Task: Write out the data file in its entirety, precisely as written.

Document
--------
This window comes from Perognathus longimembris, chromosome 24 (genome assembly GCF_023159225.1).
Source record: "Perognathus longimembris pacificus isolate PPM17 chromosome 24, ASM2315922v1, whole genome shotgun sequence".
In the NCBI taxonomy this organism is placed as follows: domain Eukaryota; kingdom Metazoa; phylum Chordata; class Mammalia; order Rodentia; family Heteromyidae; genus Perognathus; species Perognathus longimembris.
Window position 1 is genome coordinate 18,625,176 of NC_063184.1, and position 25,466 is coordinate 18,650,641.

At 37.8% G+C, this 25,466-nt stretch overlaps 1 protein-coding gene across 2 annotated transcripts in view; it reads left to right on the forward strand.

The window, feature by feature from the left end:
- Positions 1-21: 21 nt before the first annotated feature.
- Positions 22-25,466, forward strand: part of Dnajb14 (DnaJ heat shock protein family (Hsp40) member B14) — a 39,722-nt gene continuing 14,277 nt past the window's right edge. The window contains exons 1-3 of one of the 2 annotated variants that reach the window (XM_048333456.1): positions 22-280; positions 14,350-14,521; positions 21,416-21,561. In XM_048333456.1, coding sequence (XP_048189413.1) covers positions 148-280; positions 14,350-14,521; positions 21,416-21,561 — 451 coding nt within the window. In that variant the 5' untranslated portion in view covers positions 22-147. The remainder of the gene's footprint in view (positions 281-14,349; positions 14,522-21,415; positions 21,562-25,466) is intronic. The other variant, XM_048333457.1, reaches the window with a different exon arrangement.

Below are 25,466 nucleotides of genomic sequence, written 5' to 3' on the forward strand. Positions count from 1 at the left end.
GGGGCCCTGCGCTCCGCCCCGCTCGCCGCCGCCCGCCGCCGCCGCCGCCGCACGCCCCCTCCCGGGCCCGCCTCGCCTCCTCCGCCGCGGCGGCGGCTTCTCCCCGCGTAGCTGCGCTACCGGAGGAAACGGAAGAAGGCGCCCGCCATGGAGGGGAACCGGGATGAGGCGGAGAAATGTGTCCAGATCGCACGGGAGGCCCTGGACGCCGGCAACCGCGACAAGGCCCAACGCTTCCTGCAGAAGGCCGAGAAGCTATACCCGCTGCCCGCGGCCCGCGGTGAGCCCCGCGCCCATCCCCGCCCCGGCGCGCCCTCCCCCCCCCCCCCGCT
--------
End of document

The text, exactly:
This window comes from Perognathus longimembris, chromosome 24 (genome assembly GCF_023159225.1).
Source record: "Perognathus longimembris pacificus isolate PPM17 chromosome 24, ASM2315922v1, whole genome shotgun sequence".
In the NCBI taxonomy this organism is placed as follows: domain Eukaryota; kingdom Metazoa; phylum Chordata; class Mammalia; order Rodentia; family Heteromyidae; genus Perognathus; species Perognathus longimembris.
Window position 1 is genome coordinate 18,625,176 of NC_063184.1, and position 25,466 is coordinate 18,650,641.

At 37.8% G+C, this 25,466-nt stretch overlaps 1 protein-coding gene across 2 annotated transcripts in view; it reads left to right on the forward strand.

The window, feature by feature from the left end:
- Positions 1-21: 21 nt before the first annotated feature.
- Positions 22-25,466, forward strand: part of Dnajb14 (DnaJ heat shock protein family (Hsp40) member B14) — a 39,722-nt gene continuing 14,277 nt past the window's right edge. The window contains exons 1-3 of one of the 2 annotated variants that reach the window (XM_048333456.1): positions 22-280; positions 14,350-14,521; positions 21,416-21,561. In XM_048333456.1, coding sequence (XP_048189413.1) covers positions 148-280; positions 14,350-14,521; positions 21,416-21,561 — 451 coding nt within the window. In that variant the 5' untranslated portion in view covers positions 22-147. The remainder of the gene's footprint in view (positions 281-14,349; positions 14,522-21,415; positions 21,562-25,466) is intronic. The other variant, XM_048333457.1, reaches the window with a different exon arrangement.

Below are 25,466 nucleotides of genomic sequence, written 5' to 3' on the forward strand. Positions count from 1 at the left end.
GGGGCCCTGCGCTCCGCCCCGCTCGCCGCCGCCCGCCGCCGCCGCCGCCGCACGCCCCCTCCCGGGCCCGCCTCGCCTCCTCCGCCGCGGCGGCGGCTTCTCCCCGCGTAGCTGCGCTACCGGAGGAAACGGAAGAAGGCGCCCGCCATGGAGGGGAACCGGGATGAGGCGGAGAAATGTGTCCAGATCGCACGGGAGGCCCTGGACGCCGGCAACCGCGACAAGGCCCAACGCTTCCTGCAGAAGGCCGAGAAGCTATACCCGCTGCCCGCGGCCCGCGGTGAGCCCCGCGCCCATCCCCGCCCCGGCGCGCCCTCCCCCCCCCCCCCGCT